Should've called out sick,  But one more absence and she'd be taken to task by the principal.  Not to mention her parents.  "We can't keep funding your profligate lifestyle."  As if wanting the nice things they raised her with were somehow a crime. 

Her feet squelched inside her khaki rhinestone sandals.  They matched her tan capris and white linen sleeveless blouse perfectly.  This morning, they seemed a great idea.  How was she to know that this nature field-trip would involve traipsing through the god-damned jungle?  Some of the kids were in wheelchairs, for crying out loud.  And it was hot as blazes, with the air thicker than soup. 

We couldn't have gone to see that movie about penguins instead?  That's nature.  She muttered something foul under her breath and quickened her stride.  She'd fallen behind while woolgathering.

A city girl through and through, she regretted her impetuous move cross country even before her car crossed the New Jersey border.  Looking down at her dirt-caked feet with a sigh, the pedicure she'd spent her last twenty-five dollars on ruined beyond repair, she felt something akin to despair.   

"Head count."

And to think I left New York for this.  This being a boyfriend who left her two months later several thousand dollars poorer.  More ammunition for her parents to use against her.  But in the intervening year, she'd gotten her life together, more or less.  Though it often times looked - and felt - like a carnival sideshow.

"Miss Brooke, Miss Brooke, look at the boobies!  I love boobies!" 

"Thomas, it's impolite to mention people's private parts.  We've had this conversation before, remember."  She pitched her voice soft as to not alarm the boy.  He had a lamentable tendency to bite when agitated, which Brooke had experienced enough times to not want a repeat. 

"No Miss Brooke, not those kinds.  The birds.  Look at the birds.  Can we get one?  I want to take one home."

Ruffling his hair affectionately, Sara looked in the direction of his eager pointing.  The birds were majestic, in an awkward sort of way.  Certainly they looked more graceful on land, their electric baby blue feet confidently waddling, than she did scrambling up the rocky path to the cliff. 

"We can't take them with us.  They belong outside.  If you took one home, what do you think would happen?"

He looked up at her with trusting eyes and nodded sadly.  "It would be lonely, because all its friends are far away?"  She nodded.  "That would be bad," he declared, taking her left hand and tugging.  "Can we go back down and get some ice cream then?  I don't want the boobies to be sad."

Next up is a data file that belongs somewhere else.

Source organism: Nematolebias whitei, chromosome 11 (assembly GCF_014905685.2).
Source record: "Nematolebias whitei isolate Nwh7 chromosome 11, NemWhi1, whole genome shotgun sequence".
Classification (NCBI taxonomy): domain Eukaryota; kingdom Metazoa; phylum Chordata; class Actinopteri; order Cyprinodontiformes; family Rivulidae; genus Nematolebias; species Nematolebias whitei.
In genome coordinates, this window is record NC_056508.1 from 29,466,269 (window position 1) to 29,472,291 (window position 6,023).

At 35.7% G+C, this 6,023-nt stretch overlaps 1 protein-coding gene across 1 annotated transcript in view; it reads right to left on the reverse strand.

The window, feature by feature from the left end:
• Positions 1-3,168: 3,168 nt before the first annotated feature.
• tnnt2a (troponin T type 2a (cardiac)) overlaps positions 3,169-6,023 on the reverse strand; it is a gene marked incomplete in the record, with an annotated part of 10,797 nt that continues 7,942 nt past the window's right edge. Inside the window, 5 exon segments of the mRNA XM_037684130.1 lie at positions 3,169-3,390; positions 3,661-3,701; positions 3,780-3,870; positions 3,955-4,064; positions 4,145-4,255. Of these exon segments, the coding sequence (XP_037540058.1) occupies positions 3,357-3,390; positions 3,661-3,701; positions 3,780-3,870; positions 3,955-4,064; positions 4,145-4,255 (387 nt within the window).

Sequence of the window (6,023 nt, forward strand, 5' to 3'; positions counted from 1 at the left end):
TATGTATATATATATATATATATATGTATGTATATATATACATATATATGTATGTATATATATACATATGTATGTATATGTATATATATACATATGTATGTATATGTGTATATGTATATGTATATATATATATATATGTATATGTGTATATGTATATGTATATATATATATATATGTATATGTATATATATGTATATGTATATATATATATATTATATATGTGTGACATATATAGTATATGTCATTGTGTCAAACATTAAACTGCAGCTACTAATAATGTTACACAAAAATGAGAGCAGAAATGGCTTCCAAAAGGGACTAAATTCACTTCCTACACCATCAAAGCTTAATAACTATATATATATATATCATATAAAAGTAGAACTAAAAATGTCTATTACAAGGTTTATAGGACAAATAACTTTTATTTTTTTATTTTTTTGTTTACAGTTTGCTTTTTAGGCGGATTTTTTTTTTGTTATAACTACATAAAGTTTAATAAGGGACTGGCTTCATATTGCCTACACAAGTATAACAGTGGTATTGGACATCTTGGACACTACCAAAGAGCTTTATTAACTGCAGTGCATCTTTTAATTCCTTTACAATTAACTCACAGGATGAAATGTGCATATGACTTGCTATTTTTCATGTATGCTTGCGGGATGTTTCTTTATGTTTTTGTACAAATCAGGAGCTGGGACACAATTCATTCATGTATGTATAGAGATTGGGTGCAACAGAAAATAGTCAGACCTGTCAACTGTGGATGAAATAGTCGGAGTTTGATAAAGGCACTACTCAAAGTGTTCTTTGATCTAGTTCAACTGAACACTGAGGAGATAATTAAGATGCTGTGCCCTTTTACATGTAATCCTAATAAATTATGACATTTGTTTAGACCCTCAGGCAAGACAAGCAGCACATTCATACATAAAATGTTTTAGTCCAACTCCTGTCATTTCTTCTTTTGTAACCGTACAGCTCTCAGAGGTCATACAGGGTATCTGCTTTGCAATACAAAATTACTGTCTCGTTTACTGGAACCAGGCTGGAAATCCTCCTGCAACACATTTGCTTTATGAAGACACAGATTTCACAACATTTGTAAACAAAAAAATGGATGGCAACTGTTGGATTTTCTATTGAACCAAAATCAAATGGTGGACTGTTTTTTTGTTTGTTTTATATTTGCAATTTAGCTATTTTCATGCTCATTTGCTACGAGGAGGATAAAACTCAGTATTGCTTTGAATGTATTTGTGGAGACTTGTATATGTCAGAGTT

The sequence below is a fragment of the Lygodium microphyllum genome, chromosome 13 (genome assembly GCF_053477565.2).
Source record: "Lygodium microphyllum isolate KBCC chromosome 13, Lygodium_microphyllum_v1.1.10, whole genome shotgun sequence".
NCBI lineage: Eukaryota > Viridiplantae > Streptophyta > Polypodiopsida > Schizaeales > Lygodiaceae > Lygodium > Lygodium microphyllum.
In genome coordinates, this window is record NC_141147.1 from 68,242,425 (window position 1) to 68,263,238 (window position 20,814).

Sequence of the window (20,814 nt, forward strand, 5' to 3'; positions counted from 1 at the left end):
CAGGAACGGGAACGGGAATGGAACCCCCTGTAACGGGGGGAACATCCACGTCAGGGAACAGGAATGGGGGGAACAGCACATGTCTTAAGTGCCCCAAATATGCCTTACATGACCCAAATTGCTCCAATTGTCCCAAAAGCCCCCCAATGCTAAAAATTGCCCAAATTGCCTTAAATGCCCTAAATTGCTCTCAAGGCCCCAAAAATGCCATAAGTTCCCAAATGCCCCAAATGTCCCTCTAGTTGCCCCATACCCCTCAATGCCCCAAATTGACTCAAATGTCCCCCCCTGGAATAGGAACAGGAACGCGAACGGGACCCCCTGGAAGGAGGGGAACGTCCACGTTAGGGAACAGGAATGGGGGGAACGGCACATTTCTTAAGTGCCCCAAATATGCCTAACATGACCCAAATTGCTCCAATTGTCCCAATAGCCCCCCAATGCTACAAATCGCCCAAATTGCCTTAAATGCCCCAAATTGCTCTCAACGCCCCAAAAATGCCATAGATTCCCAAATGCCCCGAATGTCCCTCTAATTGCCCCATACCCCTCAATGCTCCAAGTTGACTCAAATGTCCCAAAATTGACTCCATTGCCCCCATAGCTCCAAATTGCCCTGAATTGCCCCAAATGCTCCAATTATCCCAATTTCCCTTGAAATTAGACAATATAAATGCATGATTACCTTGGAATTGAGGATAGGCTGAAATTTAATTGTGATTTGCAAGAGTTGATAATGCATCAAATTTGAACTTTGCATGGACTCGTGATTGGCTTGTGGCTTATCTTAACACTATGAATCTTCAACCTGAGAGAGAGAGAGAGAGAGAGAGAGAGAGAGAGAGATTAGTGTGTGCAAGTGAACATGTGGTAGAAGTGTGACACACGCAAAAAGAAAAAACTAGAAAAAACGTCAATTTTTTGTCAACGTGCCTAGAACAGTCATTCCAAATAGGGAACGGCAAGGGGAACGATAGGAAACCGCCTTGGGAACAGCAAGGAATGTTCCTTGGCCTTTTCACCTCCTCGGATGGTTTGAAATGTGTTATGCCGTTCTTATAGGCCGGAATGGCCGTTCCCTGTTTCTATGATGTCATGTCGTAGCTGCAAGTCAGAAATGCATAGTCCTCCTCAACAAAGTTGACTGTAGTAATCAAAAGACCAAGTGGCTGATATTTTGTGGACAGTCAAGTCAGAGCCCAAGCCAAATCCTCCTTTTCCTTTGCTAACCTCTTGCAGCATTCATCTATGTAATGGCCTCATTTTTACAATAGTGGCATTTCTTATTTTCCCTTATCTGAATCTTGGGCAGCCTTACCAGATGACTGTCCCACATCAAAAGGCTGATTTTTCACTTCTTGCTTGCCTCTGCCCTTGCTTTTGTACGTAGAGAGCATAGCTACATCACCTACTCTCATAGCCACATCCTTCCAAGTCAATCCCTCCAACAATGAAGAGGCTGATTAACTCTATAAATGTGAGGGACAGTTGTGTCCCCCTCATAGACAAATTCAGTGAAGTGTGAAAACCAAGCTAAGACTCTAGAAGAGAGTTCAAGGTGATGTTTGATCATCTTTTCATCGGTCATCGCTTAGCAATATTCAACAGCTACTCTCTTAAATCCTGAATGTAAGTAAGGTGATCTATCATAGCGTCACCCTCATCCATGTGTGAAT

"Ice cream sounds great Thomas.  But in a little while.  Let's have a sit and look at the birds for now." 

"Ok."  He smiled and pulled her over to an outcropping of rock barely big enough for two.  He didn't look like the hellion he was when he smiled.  She found herself smiling back.  Maybe it was the unparalled view, the ungainly, beautiful birds, or the warm pressure of a sticky nine-year old hand.  Maybe it was just acceptance.  Whatever it was, Sara was suddenly very glad she'd come on the trip.

June 8: Horses

“A touch to the left if you would please.”  The hostlers gave each other that inscrutable look he started hating mere hours after landing in blue-sky country.

“Whatever you like Mr. Blair.  This good enough?”  The wanker in the blue cap was practically smirking, his manner so overly helpful it smacked of raging condescension. 

At least he had the courage of his convictions.  Most of the locals were content to stare at him as if he were a talking two-headed dog. 

Edward wiped his sweaty hands against his crisply uncomfortable new jeans, taking care to keep the lens free of grime, and nodded.  “That is perfect.  If you would just hold that?” 

After the first few shots, he was in the zone.  He called out directions, ideas, and despite the pre-shoot hostilities the hostlers were remarkably good subjects.  Finally – finally – this trip was worth the unimaginable aggravation.  The horses were fantastic, sweet-tempered, responsive and beautiful.  They reminded him of those at his grandfather’s summer estate, and some of his happiest childhood memories.  Before the troubles, as his nan would say.  Referring, of course, the cataclysm of his unrepentant homosexuality.  Typical nan, no trouble appropriating geopolitical events to express her displeasure.

Even the hostlers, now that they were silent, were a thing to be admired, the lines and planes of their faces speaking to more interesting stories than the ones they regaled him with.  When they talked to him at all, that was. 

That thought snapped his concentration. 

Given how bored the little boy looked, and the fading light, he had lost track of time.  Again.  He’d have to hurry if he wanted to get anything else done today.  Edward opened his mouth to ask them to pose on the horses.  As fortune would have it, he caught the tail end of the look passing between the stablemaster and the one in the blue cap.  That decided it - he'd have to call it a day.  As he'd already learned this week, it wouldn’t be worth the bother if his subjects were feeling mulish.  And he’d gotten some good shots, he could tell.  Not the one he was looking for.  Not yet.

“I think we’re done for the day.  Thank you for all your help.”  He received grunts of acknowledgment from several of the hostlers, a quick cheeky wave from the boy, and steely silence from blue cap.  Edward wondered if it was his foreignness or queerness that rankled them most.  But he had to get back to the hotel and review the day’s shoot, as well as plan tomorrow’s; there wasn’t really time to contemplate their decided unfriendliness. 

He was so intent on stowing his gear he didn’t hear the man approach. 

“It might help some if you went out and had a couple of drinks afterwards.  They’d warm up to you better.”  It was blue cap, whose name Edward was embarrassed to realize he didn’t remember.  In fact, he hadn't exchanged more than two sentences with anyone but the boy.  “We’ll be at The Wild Mustang, so you know.”